Sitting volleyball (sometimes known as paralympic volleyball) is a form of volleyball for athletes with a disability.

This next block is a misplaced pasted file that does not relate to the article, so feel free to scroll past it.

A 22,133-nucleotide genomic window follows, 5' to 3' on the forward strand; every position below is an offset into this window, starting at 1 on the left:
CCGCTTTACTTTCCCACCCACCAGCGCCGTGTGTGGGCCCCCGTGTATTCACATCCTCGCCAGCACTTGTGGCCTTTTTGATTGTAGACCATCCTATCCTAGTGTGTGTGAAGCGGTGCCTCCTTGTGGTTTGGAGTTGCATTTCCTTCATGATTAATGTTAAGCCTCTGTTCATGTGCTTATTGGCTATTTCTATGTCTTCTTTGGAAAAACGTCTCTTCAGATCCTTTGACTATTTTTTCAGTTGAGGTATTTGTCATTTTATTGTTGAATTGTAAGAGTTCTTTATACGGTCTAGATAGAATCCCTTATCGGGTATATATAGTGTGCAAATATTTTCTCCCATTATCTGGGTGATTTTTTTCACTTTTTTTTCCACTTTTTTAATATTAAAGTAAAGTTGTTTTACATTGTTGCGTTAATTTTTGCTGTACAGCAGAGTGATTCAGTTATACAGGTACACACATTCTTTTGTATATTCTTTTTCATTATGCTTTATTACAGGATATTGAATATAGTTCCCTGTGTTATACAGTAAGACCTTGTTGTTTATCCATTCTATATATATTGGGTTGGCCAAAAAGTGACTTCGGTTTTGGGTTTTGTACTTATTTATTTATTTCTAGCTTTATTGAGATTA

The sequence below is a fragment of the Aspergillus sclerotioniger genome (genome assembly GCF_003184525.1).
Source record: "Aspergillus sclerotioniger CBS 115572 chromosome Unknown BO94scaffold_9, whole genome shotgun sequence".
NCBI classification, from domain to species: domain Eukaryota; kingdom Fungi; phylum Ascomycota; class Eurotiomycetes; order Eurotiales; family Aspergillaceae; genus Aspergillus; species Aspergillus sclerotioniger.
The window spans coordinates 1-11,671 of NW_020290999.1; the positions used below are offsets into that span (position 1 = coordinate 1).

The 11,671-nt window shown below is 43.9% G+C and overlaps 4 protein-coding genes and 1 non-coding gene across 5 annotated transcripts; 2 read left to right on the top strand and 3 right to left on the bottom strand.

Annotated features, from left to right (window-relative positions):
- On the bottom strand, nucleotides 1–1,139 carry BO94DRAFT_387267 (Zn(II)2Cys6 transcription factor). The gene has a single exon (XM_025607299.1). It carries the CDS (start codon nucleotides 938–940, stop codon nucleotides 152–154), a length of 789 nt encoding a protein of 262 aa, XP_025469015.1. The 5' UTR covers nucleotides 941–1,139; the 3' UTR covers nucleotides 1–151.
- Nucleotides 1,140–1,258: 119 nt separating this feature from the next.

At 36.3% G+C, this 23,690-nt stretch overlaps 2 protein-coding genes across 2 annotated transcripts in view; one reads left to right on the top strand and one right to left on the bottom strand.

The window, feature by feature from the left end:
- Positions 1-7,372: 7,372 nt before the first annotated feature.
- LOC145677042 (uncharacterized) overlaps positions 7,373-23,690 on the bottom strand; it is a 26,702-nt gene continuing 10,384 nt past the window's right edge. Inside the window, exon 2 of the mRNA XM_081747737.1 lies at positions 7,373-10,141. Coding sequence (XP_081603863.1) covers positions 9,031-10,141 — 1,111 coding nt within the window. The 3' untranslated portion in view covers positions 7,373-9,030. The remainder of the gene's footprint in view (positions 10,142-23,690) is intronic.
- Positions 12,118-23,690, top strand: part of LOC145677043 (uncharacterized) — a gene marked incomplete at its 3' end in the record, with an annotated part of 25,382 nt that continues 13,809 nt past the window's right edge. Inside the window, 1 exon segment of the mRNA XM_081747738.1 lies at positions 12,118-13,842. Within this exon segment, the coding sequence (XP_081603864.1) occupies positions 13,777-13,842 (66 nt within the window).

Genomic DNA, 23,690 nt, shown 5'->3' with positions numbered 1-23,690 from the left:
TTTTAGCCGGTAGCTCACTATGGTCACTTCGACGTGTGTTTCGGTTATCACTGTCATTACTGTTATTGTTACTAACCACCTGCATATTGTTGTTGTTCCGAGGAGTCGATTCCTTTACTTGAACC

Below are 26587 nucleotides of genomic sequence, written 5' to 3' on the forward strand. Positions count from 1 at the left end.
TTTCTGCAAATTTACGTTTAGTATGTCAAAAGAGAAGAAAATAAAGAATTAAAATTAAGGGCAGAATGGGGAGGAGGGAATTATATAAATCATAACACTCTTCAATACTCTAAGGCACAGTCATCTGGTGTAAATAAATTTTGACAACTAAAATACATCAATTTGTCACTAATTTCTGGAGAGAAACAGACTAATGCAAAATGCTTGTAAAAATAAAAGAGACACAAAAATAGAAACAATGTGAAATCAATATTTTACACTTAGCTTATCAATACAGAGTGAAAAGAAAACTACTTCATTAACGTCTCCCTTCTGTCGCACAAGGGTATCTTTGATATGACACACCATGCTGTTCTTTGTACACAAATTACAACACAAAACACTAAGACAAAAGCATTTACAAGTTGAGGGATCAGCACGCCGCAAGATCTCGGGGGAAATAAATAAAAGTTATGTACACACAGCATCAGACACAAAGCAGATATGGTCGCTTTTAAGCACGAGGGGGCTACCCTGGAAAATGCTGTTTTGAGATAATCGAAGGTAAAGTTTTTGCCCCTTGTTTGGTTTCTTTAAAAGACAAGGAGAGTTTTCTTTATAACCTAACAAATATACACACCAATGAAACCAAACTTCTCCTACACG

In sitting volleyball, a 7 meter-long, 0.8 meter-wide net is set at 1.15 meters high for men and 1.05 meters high for women. The court is 10 x 6 meters with a 2-meter attack line. The rules are the same as the original form of volleyball with the exceptions that players must have at least one buttock in contact with the floor whenever they make contact with the ball and it is also possible to block the serve.[self-published source]  Athletes with the following disabilities are eligible to compete in sitting volleyball: athletes with amputations, spinal cord injuries, cerebral palsy, brain injuries and stroke. Classifications of these athletes by disability are placed into two categories: MD and D. MD stands for "Minimally Disabled," and D stands for “Disabled.” While Minimally Disabled athletes have lost only a fraction of their muscular strength and flexibility in a joint preventing them from successfully playing standing volleyball, Disabled athletes have lost all of their muscular strength and flexibility in that joint. Only two MD players are allowed on the roster for the Paralympic Games and only one is allowed on the court at a time; this is to keep the competition fair between rival teams. The rest of the team must be classified as D players.